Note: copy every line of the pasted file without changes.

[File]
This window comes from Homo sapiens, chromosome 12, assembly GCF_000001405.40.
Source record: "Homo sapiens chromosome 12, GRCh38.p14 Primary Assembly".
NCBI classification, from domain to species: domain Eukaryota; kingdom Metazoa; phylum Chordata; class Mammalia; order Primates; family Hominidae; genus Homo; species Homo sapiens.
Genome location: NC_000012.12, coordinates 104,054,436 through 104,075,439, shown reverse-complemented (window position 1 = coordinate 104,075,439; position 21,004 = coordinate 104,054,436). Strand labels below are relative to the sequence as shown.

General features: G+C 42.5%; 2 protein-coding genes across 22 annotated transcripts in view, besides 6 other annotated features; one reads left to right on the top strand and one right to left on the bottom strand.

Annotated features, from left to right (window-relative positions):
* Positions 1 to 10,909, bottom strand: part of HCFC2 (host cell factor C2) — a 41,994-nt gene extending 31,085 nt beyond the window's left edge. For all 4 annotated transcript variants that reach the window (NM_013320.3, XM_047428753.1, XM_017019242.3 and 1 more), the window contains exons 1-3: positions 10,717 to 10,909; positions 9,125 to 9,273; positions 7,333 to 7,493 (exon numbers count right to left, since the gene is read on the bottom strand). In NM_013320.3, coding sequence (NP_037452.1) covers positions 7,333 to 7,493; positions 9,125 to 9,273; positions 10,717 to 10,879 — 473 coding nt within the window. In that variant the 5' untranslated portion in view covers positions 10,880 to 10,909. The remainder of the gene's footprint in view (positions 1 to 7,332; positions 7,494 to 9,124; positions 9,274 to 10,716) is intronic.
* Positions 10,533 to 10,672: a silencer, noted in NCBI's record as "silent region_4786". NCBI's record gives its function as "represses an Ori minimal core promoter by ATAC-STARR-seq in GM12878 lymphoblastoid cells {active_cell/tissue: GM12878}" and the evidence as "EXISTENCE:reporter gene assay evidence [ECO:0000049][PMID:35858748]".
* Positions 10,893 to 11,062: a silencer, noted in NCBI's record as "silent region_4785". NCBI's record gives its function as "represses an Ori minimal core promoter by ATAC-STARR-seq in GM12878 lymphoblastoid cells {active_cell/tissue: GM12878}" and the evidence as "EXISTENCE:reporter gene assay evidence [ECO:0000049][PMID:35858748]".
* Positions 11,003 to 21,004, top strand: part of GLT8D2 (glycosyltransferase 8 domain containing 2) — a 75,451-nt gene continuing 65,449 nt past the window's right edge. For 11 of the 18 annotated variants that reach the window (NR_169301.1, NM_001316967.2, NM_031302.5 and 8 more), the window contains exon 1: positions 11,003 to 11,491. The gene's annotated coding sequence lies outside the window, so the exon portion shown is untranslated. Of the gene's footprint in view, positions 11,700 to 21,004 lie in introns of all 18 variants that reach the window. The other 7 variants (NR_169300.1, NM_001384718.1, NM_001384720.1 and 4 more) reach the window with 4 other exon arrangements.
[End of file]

This window comes from Homo sapiens, chromosome 12, assembly GCF_000001405.40.
Source record: "Homo sapiens chromosome 12, GRCh38.p14 Primary Assembly".
NCBI classification, from domain to species: domain Eukaryota; kingdom Metazoa; phylum Chordata; class Mammalia; order Primates; family Hominidae; genus Homo; species Homo sapiens.
Genome location: NC_000012.12, coordinates 104,054,436 through 104,075,439, shown reverse-complemented (window position 1 = coordinate 104,075,439; position 21,004 = coordinate 104,054,436). Strand labels below are relative to the sequence as shown.

General features: G+C 42.5%; 2 protein-coding genes across 22 annotated transcripts in view, besides 6 other annotated features; one reads left to right on the top strand and one right to left on the bottom strand.

Annotated features, from left to right (window-relative positions):
* Positions 1 to 10,909, bottom strand: part of HCFC2 (host cell factor C2) — a 41,994-nt gene extending 31,085 nt beyond the window's left edge. For all 4 annotated transcript variants that reach the window (NM_013320.3, XM_047428753.1, XM_017019242.3 and 1 more), the window contains exons 1-3: positions 10,717 to 10,909; positions 9,125 to 9,273; positions 7,333 to 7,493 (exon numbers count right to left, since the gene is read on the bottom strand). In NM_013320.3, coding sequence (NP_037452.1) covers positions 7,333 to 7,493; positions 9,125 to 9,273; positions 10,717 to 10,879 — 473 coding nt within the window. In that variant the 5' untranslated portion in view covers positions 10,880 to 10,909. The remainder of the gene's footprint in view (positions 1 to 7,332; positions 7,494 to 9,124; positions 9,274 to 10,716) is intronic.
* Positions 10,533 to 10,672: a silencer, noted in NCBI's record as "silent region_4786". NCBI's record gives its function as "represses an Ori minimal core promoter by ATAC-STARR-seq in GM12878 lymphoblastoid cells {active_cell/tissue: GM12878}" and the evidence as "EXISTENCE:reporter gene assay evidence [ECO:0000049][PMID:35858748]".
* Positions 10,893 to 11,062: a silencer, noted in NCBI's record as "silent region_4785". NCBI's record gives its function as "represses an Ori minimal core promoter by ATAC-STARR-seq in GM12878 lymphoblastoid cells {active_cell/tissue: GM12878}" and the evidence as "EXISTENCE:reporter gene assay evidence [ECO:0000049][PMID:35858748]".
* Positions 11,003 to 21,004, top strand: part of GLT8D2 (glycosyltransferase 8 domain containing 2) — a 75,451-nt gene continuing 65,449 nt past the window's right edge. For 11 of the 18 annotated variants that reach the window (NR_169301.1, NM_001316967.2, NM_031302.5 and 8 more), the window contains exon 1: positions 11,003 to 11,491. The gene's annotated coding sequence lies outside the window, so the exon portion shown is untranslated. Of the gene's footprint in view, positions 11,700 to 21,004 lie in introns of all 18 variants that reach the window. The other 7 variants (NR_169300.1, NM_001384718.1, NM_001384720.1 and 4 more) reach the window with 4 other exon arrangements.